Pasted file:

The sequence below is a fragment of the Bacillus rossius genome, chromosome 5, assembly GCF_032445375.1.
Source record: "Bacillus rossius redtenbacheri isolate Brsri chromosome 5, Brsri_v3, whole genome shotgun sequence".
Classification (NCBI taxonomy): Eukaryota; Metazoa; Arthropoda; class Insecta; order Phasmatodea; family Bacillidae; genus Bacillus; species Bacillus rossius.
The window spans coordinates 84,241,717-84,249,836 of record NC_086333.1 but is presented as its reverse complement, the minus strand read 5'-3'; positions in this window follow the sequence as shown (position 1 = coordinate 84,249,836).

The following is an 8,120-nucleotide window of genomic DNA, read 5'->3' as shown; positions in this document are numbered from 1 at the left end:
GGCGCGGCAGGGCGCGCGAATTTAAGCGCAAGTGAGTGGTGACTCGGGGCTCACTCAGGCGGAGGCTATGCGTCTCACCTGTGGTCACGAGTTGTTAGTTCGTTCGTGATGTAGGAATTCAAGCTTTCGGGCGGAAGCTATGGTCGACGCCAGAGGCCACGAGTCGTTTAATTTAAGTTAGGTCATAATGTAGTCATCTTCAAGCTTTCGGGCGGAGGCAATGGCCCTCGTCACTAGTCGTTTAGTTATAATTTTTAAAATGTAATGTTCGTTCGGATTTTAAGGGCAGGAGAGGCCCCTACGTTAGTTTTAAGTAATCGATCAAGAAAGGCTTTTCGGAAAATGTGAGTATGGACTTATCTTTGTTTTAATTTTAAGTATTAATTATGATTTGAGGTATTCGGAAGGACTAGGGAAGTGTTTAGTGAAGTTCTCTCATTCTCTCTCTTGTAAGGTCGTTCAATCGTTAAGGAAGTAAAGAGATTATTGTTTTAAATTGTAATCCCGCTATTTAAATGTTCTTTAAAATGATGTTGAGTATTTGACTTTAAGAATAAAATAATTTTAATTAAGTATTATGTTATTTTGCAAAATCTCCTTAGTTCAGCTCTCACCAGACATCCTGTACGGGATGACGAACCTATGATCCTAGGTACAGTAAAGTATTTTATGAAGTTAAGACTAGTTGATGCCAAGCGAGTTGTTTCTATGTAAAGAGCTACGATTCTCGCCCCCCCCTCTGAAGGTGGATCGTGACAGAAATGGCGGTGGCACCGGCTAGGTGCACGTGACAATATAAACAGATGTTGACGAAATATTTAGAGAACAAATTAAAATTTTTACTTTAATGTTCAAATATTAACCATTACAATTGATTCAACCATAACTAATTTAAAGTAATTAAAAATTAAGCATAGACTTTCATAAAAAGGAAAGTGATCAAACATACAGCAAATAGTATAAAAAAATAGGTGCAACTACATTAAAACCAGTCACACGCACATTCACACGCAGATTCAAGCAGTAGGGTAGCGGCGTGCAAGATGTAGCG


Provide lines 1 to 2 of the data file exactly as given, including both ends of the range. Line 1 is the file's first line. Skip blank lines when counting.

The sequence below is a fragment of the Bacillus rossius genome, chromosome 5, assembly GCF_032445375.1.
Source record: "Bacillus rossius redtenbacheri isolate Brsri chromosome 5, Brsri_v3, whole genome shotgun sequence".